Afro-Latino faces the brunt of backlash to diverse Lord of the Rings casting from faceless Internet trolls
Ismael Cruz Córdoba plays a Black elf in the new show, set to premiere on Amazon Prime on Sept. 2.
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A Vanity Fair exclusive into the new Lord of The Rings spin-off series quickly became a target for displeased internet trolls in February when anonymous users took to the comment section to criticize the inclusion of Black characters in J.R.R Tolkien’s universe.
Ismael Cruz Córdova, who plays an elf in the show, was the centerpiece of the conversation. Cruz, 35, was a former local TV actor turned coveted cast member in Amazon Prime’s latest pet project.
In no less than a day, users flooded the thread with commentary that echoed past criticisms of what armchair critics call forced inclusion. Many regurgitated the lack of knowledge or respect for English writer and Scholar J.R.R Tolkien.
“What is it?! Black elf? This is not canon, Tolkien is rolling over in his grave. Don't cast Black actors in this universe.. it's a failure,” one user expressed.
Others made pointed comments at the level of casting, stating it should be limited to Tolkien’s vague description of Black people.
“Horrible casting choise (sic.). There are two explanations how could you cast Black elf or dwarf. It's either a deep ignorance of Tolkien's work or you do not value it enough to follow its rules. I am deeply disappointed,” another user said.
Lore fans of varying franchises are known to be textual originalists, often clinging onto literal interpretations, even when some descriptions remained ambiguous.
Star Wars is no stranger to a fanbase rife with purity concerns. But even as the studio repudiated any racist remarks, they removed John Boyega, a Black actor, from Chinese marketing posters.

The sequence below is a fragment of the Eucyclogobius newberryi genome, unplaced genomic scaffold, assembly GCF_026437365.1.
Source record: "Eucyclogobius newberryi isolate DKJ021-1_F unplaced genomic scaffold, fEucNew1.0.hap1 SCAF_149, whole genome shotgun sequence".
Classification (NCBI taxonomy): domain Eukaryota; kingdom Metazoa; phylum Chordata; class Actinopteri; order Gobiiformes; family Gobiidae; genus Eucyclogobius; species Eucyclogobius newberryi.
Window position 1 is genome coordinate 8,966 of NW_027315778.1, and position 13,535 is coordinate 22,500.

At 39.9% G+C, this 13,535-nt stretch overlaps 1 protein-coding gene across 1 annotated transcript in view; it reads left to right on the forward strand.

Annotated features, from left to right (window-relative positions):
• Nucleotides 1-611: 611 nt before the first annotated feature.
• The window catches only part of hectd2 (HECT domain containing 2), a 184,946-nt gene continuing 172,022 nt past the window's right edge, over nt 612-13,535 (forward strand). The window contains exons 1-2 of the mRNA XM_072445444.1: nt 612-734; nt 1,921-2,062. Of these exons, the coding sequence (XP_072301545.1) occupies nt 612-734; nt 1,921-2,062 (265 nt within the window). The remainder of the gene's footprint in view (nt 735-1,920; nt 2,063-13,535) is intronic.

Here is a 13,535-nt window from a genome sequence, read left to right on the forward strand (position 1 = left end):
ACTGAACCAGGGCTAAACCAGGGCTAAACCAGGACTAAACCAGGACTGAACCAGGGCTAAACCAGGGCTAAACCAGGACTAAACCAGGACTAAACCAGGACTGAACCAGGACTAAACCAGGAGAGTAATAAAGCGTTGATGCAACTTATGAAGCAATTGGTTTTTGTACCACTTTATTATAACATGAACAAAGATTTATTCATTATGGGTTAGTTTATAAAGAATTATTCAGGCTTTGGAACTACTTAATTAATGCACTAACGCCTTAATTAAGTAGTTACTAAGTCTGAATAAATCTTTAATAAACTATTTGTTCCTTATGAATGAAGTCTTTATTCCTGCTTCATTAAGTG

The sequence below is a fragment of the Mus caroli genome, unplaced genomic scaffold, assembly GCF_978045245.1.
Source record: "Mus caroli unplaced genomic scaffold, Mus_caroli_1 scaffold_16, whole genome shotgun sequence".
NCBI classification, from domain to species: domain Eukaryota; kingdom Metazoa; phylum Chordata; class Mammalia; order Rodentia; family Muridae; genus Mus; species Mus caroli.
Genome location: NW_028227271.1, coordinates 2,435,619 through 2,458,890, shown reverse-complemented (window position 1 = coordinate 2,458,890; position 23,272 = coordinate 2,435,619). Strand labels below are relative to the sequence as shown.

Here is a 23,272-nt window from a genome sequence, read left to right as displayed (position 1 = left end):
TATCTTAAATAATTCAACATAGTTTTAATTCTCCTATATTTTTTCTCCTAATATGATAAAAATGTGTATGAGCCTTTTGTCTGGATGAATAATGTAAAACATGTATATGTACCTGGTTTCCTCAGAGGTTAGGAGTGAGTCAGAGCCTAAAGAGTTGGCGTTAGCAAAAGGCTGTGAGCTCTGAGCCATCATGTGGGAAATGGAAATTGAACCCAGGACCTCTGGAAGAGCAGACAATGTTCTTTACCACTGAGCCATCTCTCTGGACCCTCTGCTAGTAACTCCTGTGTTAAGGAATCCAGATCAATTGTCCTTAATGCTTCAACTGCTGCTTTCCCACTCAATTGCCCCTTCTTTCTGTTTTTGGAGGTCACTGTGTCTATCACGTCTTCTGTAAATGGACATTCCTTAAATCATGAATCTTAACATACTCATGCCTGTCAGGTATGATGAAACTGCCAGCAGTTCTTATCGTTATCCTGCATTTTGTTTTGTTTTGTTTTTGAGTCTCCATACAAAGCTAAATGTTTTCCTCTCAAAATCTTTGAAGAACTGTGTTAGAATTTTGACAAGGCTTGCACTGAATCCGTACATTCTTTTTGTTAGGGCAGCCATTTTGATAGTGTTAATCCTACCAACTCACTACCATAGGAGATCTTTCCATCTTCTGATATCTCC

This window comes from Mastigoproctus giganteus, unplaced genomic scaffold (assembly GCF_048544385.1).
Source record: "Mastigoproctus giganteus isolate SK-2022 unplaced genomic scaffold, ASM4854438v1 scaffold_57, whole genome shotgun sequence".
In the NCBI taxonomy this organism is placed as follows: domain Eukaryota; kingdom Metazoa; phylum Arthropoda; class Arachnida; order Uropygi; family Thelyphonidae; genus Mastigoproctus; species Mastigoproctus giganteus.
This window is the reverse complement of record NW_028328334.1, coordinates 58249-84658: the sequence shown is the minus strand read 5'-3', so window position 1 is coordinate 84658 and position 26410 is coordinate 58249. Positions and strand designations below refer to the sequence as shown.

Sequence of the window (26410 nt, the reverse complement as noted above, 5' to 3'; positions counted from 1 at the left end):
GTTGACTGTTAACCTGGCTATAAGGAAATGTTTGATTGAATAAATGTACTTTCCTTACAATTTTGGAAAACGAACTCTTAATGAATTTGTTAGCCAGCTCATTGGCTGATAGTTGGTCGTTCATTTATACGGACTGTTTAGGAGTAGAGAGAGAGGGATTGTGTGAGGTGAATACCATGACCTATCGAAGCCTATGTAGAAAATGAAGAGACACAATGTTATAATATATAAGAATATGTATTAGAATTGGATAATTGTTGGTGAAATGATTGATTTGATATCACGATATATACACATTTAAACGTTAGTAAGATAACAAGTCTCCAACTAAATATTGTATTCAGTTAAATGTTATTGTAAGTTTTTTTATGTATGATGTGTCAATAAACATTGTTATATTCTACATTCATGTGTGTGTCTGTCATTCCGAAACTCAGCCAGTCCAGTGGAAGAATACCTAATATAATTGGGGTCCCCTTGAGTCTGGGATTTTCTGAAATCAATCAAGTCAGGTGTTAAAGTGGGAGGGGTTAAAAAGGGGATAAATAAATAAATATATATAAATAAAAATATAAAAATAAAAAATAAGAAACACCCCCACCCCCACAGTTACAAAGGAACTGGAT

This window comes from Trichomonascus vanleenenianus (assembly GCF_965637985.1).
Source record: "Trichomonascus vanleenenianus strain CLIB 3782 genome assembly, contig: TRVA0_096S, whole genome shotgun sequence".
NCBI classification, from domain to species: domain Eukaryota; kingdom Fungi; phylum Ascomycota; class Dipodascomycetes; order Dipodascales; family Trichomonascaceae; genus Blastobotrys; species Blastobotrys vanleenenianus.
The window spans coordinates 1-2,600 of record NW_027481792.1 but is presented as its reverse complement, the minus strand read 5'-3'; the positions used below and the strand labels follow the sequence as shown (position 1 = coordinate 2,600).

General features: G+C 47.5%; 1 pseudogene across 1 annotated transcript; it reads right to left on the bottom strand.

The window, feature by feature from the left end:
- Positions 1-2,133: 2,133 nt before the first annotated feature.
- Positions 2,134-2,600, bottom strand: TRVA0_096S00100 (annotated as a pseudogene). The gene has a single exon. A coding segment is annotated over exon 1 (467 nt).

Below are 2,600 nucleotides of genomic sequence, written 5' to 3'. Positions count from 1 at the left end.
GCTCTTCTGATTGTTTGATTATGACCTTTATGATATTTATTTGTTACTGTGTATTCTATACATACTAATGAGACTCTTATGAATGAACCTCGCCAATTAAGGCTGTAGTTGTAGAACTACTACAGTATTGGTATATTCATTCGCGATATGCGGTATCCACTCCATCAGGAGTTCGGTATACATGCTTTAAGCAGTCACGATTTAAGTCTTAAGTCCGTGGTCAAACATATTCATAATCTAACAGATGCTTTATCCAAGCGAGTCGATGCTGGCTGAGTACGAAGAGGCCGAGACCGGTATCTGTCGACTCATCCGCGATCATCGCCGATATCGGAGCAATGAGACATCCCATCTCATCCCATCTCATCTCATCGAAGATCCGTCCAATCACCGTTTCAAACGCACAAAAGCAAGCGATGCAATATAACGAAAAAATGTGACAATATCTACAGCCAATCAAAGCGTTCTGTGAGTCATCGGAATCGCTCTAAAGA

Kelly Marie Tran, the first woman of color to land a leading role in the mega-popular franchise, was driven off social media after waves of online hatred. In recent years, the backlash sparked by inclusive remakes is overrun with trolls who represent an alt-right ideology.
Tolkien may be simply the latest target.
The matter of racial themes throughout the English lore writer is deeply complex.
According to academics, Tolkien himself was not racist. In fact, historians note his activism and outspokenness against Hitler’s idea of racial purity. In a letter to Nazi publishers who sought his confirmation of racial purity, he responded:
“I should regret giving any color to the notion that I subscribe to the wholly pernicious and unscientific race-doctrine.”
His work is a symbolic celebration of English mythology which endeavored to recover it from what he called a “foreign invasion” from Normans, a population comprised of Norse Viking settlers and Indigenous West Franks and Gallo-Romans.
But as film adaptations dominated the mainstream arena, Tolkien’s work was tangled in the web of pop-culture discussions surrounding racial dynamics.
While not expressly racist, the exposure unveiled a pervasive, implicit view of the Black population he observed in his life within the context of his upbringing.
Chinua Achebe, a Nigerian novelist, explained how Tolkien’s upbringing happened at a time when the world had a “particularly low view” of Black people. Tolkien’s idea of race may have been heavily influenced by class segmentation, which holds a higher, more esteemed view of white people.
Anderson M. Rearick III, an English and Literature Professor at Mount Vernon Nazarene University examined it through a literary lens, stating that white characters were also perpetrators of evil acts throughout Tolkien’s storytelling.
However, any evidence is inconclusive and is subject to theories, opinions, and Twitter threads.
In response to the backlash, J.D. Payne, the remake’s screenwriter, and showrunner had choice words for trolls, calling them “creatures of dull and lumpish nature that had no more language than beasts.”
Lindsey Weber, the show’s executive producer, said, “We’re all up for criticism.”
“We’re not up for racism,” she added.
For Córdova, who had been previously rejected for the role, it is as emotional as it was a staple of his acting career.
“I didn’t see myself represented. And when I said, ‘I want to be an elf,’ people said, ‘Elves don’t look like you,’” he says. “When I heard about the character on the show, it felt like a mission,” he told Time Magazine.
Now, “Middle-Earth is real,” he added.
The show is scheduled to air on Sept. 2, 2022, on Amazon Prime.